The beret is most famously associated with the French. When one thinks of this hat, it is normal to imagine it on a sophisticated woman, carrying shopping bags, strolling down a quaint street in Paris. However, berets were first worn by peasants and soldiers long before it adorned the heads of runway models and streetwear moguls. This small headpiece has a deep French history relating to social class, politics, and of course, fashion.
THE HISTORY of the BERET
During the Bronze Age (3200-600 B.C.), long before the beret was worn by the French, archeologists have found sculptures and paintings that proved Western Europeans had worn hats of a similar style. At this time, the beret had yet to be named and was typically referred to as a petasos or pileos. Although there have been many variations in the style across time, the one thing that has remained consistent is the hat’s material: felt. Felt is a cheap and weather-proof material, making the beret a perfect hat for the lower class as it lasted a lifetime and was perfect for those who worked outdoors.
THE BERET and POLITICS
Moving forward to the 1800s, the beret became a political statement when Thomas Zumalacarregui and his military wore red berets during the First Carlist War, a Spanish conflict dating from 1833 – 1839. In the same era, the French began to wear a light blue version as a symbol of its army. Although the beret became a part of the traditional military uniform in Europe, the black beret was still worn exclusively by the lower class and peasants until the 1900s.
THE BERET BECOMES a FASHION STATEMENT
Eventually, the beret received its big break in the world of fashion in the early 1900s. Suddenly the beret was seen on the heads of sophisticated women as a chic accessory. There were over 20 factories across France and Spain making millions of berets by 1928. Many celebrities, artists, and poets could be seen wearing the hat, making it a symbol of style in France. In 1930, Coco Chanel helped along the popularity of the beret by including them in her line of women’s fashion, as she was known for transforming men’s styles into something a woman could wear. Thus, the beret had quickly become the most practical and iconic hat of that time.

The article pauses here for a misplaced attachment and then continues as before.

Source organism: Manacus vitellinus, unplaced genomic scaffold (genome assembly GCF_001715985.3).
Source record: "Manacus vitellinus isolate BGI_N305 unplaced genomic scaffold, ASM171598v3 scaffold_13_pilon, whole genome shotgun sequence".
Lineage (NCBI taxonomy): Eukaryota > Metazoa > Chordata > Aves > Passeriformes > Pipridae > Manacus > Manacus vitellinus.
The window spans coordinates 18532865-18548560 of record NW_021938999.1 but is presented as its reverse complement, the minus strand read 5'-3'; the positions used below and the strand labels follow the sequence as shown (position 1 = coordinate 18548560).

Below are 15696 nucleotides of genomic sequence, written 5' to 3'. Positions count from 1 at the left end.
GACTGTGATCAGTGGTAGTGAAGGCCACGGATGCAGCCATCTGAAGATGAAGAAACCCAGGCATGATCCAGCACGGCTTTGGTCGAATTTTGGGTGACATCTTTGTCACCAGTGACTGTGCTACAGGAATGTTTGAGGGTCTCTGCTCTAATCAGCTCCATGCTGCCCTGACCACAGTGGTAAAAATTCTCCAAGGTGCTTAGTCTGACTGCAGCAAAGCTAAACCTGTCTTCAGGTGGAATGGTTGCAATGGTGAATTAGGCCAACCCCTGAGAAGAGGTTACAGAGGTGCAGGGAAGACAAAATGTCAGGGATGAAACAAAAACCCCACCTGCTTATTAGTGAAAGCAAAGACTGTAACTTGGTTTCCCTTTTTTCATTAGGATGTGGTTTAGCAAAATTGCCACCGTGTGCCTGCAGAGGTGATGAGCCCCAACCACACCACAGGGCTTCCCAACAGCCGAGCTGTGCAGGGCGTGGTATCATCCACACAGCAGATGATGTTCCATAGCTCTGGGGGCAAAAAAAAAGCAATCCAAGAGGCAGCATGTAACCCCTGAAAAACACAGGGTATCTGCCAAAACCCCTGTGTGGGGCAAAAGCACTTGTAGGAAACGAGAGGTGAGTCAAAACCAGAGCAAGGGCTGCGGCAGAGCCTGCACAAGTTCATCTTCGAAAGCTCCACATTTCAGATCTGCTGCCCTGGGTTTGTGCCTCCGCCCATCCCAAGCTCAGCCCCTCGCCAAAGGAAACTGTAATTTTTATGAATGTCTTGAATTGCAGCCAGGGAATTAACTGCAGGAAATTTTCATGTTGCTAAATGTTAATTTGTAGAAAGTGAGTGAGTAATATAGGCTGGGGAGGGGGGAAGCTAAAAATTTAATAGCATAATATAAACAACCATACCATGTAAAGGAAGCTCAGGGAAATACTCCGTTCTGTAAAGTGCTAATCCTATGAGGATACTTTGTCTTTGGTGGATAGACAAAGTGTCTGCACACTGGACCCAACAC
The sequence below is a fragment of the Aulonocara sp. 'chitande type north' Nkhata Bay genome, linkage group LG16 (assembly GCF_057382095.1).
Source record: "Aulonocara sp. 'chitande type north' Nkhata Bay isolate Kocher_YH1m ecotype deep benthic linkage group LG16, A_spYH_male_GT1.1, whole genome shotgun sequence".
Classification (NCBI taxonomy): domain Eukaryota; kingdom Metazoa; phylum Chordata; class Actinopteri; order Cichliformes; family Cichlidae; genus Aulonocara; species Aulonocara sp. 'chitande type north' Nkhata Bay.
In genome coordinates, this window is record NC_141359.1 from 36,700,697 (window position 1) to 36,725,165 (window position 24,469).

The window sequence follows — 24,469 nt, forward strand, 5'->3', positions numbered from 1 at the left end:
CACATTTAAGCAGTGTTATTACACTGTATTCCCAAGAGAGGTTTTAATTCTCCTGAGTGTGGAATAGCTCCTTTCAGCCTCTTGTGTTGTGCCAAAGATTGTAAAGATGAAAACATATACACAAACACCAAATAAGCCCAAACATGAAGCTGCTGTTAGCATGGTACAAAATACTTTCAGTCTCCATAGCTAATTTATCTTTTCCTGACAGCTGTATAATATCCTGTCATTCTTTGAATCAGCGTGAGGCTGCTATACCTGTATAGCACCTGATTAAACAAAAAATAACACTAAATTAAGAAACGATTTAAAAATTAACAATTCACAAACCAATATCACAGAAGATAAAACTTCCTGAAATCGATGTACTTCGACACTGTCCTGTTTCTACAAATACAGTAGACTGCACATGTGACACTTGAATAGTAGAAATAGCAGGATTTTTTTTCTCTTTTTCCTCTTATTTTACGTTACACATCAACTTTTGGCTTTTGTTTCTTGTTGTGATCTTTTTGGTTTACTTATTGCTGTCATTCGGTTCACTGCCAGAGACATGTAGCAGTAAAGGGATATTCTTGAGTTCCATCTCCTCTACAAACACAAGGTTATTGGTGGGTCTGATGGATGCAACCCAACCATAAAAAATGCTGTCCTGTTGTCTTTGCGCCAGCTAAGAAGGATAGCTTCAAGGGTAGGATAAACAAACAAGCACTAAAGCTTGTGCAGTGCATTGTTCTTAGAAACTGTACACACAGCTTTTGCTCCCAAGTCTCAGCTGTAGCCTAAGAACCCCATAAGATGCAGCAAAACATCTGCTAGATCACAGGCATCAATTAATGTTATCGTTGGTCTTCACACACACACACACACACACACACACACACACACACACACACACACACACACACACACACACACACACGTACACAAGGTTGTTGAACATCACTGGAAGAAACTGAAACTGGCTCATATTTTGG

WORLD WAR II
During World War II, the beret had become so symbolic of the French that the country’s soldiers could be identified on the battlefield by only their red hats. Following the conflict, the trend of wearing a beret as part of a military uniform had reached the United States, prompting its soldiers to adopt a dark green beret as part of their uniform. This is likely due to how quickly and cheaply the beret was made, and soon China, Ukraine, and Canada all included the hat in their military’s uniform.
THE BERET TODAY
Unlike bags and dresses, the beret has become a timeless fashion statement that has gone through very little transformation in terms of its appearance and yet remains a stylish piece. Throughout the 80s and 90s, the hat became popular amongst the risk takers in fashion, carrying with it a persona of rebellion and edginess. This attitude has continued into the 21st century since most people associate the beret with a fashion-forward French woman who doesn’t shy from making fashion statements that make her stand out in a crowd.
Claiming its place on the runway, the beret is often seen in shows today, making an iconic appearance in both the Chanel Resort runway show in 2017 as well as Dior’s runway show in the same year. For now, it appears that the beret will remain in style for some time, representing practicality, politics, or maybe even rebellion, but it seems that the symbolism is up to the wearer.